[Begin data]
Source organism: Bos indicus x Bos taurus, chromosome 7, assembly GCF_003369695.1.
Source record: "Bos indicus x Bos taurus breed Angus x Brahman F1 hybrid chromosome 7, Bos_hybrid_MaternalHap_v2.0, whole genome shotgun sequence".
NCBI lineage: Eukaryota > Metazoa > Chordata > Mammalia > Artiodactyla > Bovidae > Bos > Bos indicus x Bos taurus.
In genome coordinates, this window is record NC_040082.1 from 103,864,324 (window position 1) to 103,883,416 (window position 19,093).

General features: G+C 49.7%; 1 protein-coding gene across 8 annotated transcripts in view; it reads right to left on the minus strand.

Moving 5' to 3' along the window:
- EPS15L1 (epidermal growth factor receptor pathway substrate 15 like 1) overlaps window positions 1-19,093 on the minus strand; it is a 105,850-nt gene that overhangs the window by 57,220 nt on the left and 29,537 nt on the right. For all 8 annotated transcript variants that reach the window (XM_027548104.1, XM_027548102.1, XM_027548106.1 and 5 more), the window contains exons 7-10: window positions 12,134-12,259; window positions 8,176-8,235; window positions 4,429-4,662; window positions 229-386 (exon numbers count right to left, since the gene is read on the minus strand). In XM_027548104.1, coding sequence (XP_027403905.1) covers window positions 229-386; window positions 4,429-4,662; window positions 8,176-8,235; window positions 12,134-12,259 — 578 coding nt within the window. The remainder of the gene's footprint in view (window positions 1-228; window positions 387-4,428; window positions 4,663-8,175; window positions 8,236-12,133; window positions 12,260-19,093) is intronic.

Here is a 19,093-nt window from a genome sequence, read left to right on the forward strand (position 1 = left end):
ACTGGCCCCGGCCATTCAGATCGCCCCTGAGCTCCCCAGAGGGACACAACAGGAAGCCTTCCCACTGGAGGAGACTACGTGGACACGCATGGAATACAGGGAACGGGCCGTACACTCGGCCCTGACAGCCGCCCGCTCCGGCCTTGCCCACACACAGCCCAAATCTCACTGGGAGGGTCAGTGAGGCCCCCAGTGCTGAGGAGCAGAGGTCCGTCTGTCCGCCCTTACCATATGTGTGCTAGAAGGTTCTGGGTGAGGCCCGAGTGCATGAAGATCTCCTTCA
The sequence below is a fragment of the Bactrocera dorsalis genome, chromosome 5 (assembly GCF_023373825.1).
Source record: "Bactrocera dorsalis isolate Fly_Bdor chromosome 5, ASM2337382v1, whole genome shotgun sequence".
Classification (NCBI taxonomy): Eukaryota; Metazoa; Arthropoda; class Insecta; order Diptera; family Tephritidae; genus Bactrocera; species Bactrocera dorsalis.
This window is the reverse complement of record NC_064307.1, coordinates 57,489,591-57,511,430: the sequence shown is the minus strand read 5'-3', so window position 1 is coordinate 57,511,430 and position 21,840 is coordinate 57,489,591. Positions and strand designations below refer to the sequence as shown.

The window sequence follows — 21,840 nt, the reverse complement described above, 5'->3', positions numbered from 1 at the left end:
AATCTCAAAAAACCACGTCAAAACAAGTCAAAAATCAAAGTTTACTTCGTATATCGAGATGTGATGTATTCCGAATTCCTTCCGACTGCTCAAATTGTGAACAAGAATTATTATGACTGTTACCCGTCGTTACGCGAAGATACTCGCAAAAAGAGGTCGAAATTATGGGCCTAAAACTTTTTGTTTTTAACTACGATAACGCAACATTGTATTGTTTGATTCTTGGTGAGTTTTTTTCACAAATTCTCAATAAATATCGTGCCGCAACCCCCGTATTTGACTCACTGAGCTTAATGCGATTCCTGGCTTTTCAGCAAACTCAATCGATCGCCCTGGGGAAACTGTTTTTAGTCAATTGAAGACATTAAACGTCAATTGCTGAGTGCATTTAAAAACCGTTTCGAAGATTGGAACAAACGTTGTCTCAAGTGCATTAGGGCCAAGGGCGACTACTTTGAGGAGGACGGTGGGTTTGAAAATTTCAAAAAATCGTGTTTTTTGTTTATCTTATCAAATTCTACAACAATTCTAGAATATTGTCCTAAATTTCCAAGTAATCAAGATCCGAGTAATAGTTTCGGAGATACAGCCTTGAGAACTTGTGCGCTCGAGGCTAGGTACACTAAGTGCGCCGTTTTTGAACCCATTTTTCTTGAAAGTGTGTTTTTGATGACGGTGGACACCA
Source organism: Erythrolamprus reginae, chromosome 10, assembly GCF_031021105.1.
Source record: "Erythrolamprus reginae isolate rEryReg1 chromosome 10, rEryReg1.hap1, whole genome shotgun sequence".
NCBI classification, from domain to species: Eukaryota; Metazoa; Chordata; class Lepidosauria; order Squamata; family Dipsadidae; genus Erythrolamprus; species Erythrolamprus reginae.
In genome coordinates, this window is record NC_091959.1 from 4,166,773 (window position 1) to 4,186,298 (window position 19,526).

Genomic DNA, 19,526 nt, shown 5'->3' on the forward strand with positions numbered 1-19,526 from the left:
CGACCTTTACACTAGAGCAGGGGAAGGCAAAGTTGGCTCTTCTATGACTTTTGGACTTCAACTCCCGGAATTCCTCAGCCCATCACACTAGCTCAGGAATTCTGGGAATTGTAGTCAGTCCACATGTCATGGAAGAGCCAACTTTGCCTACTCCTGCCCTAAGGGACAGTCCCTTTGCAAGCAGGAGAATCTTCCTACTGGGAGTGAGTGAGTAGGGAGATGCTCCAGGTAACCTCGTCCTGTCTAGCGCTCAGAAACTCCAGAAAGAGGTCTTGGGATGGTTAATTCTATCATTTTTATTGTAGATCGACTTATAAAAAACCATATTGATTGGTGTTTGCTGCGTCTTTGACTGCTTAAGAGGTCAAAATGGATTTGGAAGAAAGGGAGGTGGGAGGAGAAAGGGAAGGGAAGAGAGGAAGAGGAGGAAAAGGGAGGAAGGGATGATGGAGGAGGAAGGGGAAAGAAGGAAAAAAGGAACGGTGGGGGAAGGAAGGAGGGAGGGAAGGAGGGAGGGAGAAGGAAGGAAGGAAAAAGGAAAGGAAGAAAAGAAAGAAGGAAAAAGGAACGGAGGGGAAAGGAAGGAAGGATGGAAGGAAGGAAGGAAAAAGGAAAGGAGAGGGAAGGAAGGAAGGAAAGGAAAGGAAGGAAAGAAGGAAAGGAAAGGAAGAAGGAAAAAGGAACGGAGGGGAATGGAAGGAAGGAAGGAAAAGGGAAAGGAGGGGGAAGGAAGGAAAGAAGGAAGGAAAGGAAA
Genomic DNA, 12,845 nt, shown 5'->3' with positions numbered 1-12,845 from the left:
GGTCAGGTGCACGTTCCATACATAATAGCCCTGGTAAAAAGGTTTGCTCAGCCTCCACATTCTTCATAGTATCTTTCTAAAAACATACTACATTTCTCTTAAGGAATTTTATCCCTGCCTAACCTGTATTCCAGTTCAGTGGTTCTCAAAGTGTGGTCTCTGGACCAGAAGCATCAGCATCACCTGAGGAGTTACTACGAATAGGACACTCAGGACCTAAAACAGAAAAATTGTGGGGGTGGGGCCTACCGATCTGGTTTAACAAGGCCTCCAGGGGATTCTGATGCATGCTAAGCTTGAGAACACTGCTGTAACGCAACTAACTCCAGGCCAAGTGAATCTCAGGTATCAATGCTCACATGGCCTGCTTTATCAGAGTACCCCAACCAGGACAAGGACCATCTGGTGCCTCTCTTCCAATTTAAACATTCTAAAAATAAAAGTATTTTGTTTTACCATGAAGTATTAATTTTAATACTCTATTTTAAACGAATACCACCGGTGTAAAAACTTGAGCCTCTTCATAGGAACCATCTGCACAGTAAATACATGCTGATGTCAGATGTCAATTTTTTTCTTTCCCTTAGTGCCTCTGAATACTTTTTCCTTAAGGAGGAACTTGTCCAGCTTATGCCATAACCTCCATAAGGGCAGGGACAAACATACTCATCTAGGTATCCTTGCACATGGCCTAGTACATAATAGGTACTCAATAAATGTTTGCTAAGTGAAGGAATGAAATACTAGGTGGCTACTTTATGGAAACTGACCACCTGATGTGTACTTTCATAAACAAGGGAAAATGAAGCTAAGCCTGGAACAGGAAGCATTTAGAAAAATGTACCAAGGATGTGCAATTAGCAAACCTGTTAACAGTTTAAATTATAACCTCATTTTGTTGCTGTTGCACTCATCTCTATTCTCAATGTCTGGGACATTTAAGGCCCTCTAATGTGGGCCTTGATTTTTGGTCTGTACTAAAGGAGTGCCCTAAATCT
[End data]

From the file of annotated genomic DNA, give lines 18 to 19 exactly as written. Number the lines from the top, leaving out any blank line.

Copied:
NCBI classification, from domain to species: Eukaryota; Metazoa; Chordata; class Lepidosauria; order Squamata; family Dipsadidae; genus Erythrolamprus; species Erythrolamprus reginae.
In genome coordinates, this window is record NC_091959.1 from 4,166,773 (window position 1) to 4,186,298 (window position 19,526).